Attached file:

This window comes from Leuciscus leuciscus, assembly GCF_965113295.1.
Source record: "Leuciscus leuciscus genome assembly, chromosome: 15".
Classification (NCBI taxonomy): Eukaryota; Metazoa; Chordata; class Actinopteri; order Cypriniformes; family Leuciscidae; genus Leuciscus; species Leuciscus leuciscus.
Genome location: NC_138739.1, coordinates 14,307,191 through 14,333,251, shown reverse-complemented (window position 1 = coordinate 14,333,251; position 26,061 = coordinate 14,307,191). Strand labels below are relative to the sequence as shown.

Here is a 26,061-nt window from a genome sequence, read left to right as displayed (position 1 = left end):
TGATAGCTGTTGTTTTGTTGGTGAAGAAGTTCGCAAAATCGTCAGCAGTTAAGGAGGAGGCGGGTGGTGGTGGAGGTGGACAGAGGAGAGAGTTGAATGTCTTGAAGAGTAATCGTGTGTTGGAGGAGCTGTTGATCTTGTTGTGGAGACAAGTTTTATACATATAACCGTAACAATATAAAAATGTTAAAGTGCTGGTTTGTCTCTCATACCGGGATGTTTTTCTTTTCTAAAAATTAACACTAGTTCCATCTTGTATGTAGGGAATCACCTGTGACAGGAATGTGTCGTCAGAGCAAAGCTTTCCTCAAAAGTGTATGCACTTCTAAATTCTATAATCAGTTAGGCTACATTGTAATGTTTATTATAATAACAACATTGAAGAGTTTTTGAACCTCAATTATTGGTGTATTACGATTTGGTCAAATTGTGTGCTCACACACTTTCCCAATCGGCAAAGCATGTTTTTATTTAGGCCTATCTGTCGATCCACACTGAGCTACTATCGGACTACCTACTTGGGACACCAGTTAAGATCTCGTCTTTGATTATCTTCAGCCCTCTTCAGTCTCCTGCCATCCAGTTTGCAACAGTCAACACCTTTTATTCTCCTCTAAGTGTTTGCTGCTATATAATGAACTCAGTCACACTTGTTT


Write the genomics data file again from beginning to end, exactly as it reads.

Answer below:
This window comes from Leuciscus leuciscus, assembly GCF_965113295.1.
Source record: "Leuciscus leuciscus genome assembly, chromosome: 15".
Classification (NCBI taxonomy): Eukaryota; Metazoa; Chordata; class Actinopteri; order Cypriniformes; family Leuciscidae; genus Leuciscus; species Leuciscus leuciscus.
Genome location: NC_138739.1, coordinates 14,307,191 through 14,333,251, shown reverse-complemented (window position 1 = coordinate 14,333,251; position 26,061 = coordinate 14,307,191). Strand labels below are relative to the sequence as shown.

Here is a 26,061-nt window from a genome sequence, read left to right as displayed (position 1 = left end):
TGATAGCTGTTGTTTTGTTGGTGAAGAAGTTCGCAAAATCGTCAGCAGTTAAGGAGGAGGCGGGTGGTGGTGGAGGTGGACAGAGGAGAGAGTTGAATGTCTTGAAGAGTAATCGTGTGTTGGAGGAGCTGTTGATCTTGTTGTGGAGACAAGTTTTATACATATAACCGTAACAATATAAAAATGTTAAAGTGCTGGTTTGTCTCTCATACCGGGATGTTTTTCTTTTCTAAAAATTAACACTAGTTCCATCTTGTATGTAGGGAATCACCTGTGACAGGAATGTGTCGTCAGAGCAAAGCTTTCCTCAAAAGTGTATGCACTTCTAAATTCTATAATCAGTTAGGCTACATTGTAATGTTTATTATAATAACAACATTGAAGAGTTTTTGAACCTCAATTATTGGTGTATTACGATTTGGTCAAATTGTGTGCTCACACACTTTCCCAATCGGCAAAGCATGTTTTTATTTAGGCCTATCTGTCGATCCACACTGAGCTACTATCGGACTACCTACTTGGGACACCAGTTAAGATCTCGTCTTTGATTATCTTCAGCCCTCTTCAGTCTCCTGCCATCCAGTTTGCAACAGTCAACACCTTTTATTCTCCTCTAAGTGTTTGCTGCTATATAATGAACTCAGTCACACTTGTTT